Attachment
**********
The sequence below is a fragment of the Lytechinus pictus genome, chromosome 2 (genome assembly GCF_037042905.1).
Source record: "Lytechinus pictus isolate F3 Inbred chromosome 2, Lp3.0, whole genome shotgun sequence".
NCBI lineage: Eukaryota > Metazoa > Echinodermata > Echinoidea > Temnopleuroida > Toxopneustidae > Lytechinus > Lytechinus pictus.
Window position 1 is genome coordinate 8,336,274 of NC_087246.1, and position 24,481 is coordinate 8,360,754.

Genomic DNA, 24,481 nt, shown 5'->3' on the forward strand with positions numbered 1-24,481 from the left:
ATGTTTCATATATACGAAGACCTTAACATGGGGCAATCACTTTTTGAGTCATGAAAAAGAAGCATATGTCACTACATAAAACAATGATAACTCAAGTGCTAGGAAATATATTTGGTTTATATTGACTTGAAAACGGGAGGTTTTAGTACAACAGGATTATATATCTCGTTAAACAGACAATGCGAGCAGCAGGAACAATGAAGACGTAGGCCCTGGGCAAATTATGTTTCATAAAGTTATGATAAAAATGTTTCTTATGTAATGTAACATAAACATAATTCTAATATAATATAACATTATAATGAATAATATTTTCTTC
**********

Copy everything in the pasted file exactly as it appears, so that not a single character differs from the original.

The sequence below is a fragment of the Lytechinus pictus genome, chromosome 2 (genome assembly GCF_037042905.1).
Source record: "Lytechinus pictus isolate F3 Inbred chromosome 2, Lp3.0, whole genome shotgun sequence".
NCBI lineage: Eukaryota > Metazoa > Echinodermata > Echinoidea > Temnopleuroida > Toxopneustidae > Lytechinus > Lytechinus pictus.
Window position 1 is genome coordinate 8,336,274 of NC_087246.1, and position 24,481 is coordinate 8,360,754.

Genomic DNA, 24,481 nt, shown 5'->3' on the forward strand with positions numbered 1-24,481 from the left:
ATGTTTCATATATACGAAGACCTTAACATGGGGCAATCACTTTTTGAGTCATGAAAAAGAAGCATATGTCACTACATAAAACAATGATAACTCAAGTGCTAGGAAATATATTTGGTTTATATTGACTTGAAAACGGGAGGTTTTAGTACAACAGGATTATATATCTCGTTAAACAGACAATGCGAGCAGCAGGAACAATGAAGACGTAGGCCCTGGGCAAATTATGTTTCATAAAGTTATGATAAAAATGTTTCTTATGTAATGTAACATAAACATAATTCTAATATAATATAACATTATAATGAATAATATTTTCTTC